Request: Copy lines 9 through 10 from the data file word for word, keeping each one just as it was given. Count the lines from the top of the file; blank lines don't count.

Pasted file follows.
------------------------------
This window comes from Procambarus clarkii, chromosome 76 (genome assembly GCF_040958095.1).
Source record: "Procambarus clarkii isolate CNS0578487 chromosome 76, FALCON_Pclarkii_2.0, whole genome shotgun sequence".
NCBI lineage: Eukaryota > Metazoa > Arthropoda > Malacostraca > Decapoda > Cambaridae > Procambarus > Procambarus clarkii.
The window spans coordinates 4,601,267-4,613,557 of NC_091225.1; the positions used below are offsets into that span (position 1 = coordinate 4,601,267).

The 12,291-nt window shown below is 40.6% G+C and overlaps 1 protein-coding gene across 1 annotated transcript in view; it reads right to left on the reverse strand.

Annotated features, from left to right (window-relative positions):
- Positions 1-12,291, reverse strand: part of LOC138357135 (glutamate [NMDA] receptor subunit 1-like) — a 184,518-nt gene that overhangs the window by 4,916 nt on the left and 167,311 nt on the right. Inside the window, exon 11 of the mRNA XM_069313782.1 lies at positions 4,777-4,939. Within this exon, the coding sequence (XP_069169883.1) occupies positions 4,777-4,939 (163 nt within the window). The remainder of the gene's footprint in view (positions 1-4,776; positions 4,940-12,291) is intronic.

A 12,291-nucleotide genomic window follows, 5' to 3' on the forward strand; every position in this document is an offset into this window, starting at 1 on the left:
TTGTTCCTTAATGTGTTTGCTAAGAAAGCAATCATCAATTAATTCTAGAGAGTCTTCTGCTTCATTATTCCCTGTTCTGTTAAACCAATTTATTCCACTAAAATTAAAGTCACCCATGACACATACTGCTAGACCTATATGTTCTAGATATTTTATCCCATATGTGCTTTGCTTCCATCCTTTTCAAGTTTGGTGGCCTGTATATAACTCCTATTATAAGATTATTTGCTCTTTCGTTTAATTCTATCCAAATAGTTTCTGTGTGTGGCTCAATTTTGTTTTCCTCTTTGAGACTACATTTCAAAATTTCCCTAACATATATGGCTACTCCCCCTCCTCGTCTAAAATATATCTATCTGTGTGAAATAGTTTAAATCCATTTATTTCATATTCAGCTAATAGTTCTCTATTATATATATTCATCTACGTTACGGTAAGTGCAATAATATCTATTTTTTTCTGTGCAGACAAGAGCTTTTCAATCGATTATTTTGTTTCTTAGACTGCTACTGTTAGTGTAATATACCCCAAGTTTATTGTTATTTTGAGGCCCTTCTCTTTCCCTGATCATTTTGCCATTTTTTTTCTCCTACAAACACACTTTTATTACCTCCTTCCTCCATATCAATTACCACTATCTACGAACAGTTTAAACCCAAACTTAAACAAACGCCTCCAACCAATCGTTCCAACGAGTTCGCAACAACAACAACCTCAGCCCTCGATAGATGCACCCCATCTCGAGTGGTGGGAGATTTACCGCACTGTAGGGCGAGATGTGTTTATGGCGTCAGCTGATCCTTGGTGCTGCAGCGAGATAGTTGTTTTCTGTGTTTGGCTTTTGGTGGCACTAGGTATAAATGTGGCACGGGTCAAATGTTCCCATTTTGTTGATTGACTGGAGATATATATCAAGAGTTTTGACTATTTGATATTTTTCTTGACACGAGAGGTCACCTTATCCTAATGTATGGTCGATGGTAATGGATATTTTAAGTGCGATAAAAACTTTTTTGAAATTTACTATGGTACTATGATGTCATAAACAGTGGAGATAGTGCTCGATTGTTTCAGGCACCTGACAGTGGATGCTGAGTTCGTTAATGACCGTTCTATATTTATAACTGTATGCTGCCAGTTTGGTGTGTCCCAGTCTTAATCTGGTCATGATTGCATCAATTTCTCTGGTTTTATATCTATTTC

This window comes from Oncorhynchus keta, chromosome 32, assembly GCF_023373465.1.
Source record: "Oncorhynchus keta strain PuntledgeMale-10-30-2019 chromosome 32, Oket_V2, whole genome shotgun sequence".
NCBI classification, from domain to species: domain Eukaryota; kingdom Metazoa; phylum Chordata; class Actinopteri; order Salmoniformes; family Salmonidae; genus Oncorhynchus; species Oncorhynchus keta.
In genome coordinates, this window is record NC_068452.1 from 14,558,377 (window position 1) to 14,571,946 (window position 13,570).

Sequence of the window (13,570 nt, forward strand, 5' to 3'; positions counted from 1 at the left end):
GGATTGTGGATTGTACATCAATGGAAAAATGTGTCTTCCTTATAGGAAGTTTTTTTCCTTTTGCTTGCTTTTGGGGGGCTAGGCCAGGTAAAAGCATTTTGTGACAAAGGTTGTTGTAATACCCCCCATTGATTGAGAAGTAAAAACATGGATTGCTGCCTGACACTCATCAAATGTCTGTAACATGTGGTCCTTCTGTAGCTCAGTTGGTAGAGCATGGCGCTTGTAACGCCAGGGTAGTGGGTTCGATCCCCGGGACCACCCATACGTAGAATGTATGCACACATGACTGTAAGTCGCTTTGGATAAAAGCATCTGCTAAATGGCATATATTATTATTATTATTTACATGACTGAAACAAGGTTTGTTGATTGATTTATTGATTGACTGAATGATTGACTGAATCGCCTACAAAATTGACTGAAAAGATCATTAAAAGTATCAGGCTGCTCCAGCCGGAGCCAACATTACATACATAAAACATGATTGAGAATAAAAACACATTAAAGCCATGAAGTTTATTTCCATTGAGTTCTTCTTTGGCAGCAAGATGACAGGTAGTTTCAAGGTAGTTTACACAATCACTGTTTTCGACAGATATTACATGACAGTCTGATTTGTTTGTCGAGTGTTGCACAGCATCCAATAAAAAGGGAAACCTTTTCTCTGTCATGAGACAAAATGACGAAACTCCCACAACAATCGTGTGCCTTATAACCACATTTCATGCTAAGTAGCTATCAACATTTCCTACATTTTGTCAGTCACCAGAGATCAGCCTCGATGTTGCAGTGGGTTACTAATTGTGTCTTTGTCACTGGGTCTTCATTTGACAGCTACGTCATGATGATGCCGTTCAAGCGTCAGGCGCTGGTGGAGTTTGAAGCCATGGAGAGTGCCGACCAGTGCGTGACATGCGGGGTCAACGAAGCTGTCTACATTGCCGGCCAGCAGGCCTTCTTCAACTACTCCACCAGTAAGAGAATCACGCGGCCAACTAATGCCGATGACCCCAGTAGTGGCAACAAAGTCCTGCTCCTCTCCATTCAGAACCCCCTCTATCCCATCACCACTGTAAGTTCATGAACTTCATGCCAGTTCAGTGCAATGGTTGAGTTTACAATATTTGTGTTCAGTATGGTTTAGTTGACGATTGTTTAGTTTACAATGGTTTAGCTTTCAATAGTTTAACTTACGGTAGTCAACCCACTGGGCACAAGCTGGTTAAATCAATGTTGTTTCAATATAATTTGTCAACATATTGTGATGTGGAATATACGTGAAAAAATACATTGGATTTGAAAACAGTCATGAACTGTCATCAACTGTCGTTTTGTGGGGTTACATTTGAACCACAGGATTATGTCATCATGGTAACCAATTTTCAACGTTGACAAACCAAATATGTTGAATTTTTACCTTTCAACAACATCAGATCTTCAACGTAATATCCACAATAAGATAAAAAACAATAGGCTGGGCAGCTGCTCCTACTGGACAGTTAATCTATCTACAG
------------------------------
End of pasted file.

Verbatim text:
TTGTTCCTTAATGTGTTTGCTAAGAAAGCAATCATCAATTAATTCTAGAGAGTCTTCTGCTTCATTATTCCCTGTTCTGTTAAACCAATTTATTCCACTAAAATTAAAGTCACCCATGACACATACTGCTAGACCTATATGTTCTAGATATTTTATCCCATATGTGCTTTGCTTCCATCCTTTTCAAGTTTGGTGGCCTGTATATAACTCCTATTATAAGATTATTTGCTCTTTCGTTTAATTCTATCCAAATAGTTTCTGTGTGTGGCTCAATTTTGTTTTCCTCTTTGAGACTACATTTCAAAATTTCCCTAACATATATGGCTACTCCCCCTCCTCGTCTAAAATATATCTATCTGTGTGAAATAGTTTAAATCCATTTATTTCATATTCAGCTAATAGTTCTCTATTATATATATTCATCTACGTTACGGTAAGTGCAATAATATCTATTTTTTTCTGTGCAGACAAGAGCTTTTCAATCGATTATTTTGTTTCTTAGACTGCTACTGTTAGTGTAATATACCCCAAGTTTATTGTTATTTTGAGGCCCTTCTCTTTCCCTGATCATTTTGCCATTTTTTTTCTCCTACAAACACACTTTTATTACCTCCTTCCTCCATATCAATTACCACTATCTACGAACAGTTTAAACCCAAACTTAAACAAACGCCTCCAACCAATCGTTCCAACGAGTTCGCAACAACAACAACCTCAGCCCTCGATAGATGCACCCCATCTCGAGTGGTGGGAGATTTACCGCACTGTAGGGCGAGATGTGTTTATGGCGTCAGCTGATCCTTGGTGCTGCAGCGAGATAGTTGTTTTCTGTGTTTGGCTTTTGGTGGCACTAGGTATAAATGTGGCACGGGTCAAATGTTCCCATTTTGTTGATTGACTGGAGATATATATCAAGAGTTTTGACTATTTGATATTTTTCTTGACACGAGAGGTCACCTTATCCTAATGTATGGTCGATGGTAATGGATATTTTAAGTGCGATAAAAACTTTTTTGAAATTTACTATGGTACTATGATGTCATAAACAGTGGAGATAGTGCTCGATTGTTTCAGGCACCTGACAGTGGATGCTGAGTTCGTTAATGACCGTTCTATATTTATAACTGTATGCTGCCAGTTTGGTGTGTCCCAGTCTTAATCTGGTCATGATTGCATCAATTTCTCTGGTTTTATATCTATTTC

This window comes from Oncorhynchus keta, chromosome 32, assembly GCF_023373465.1.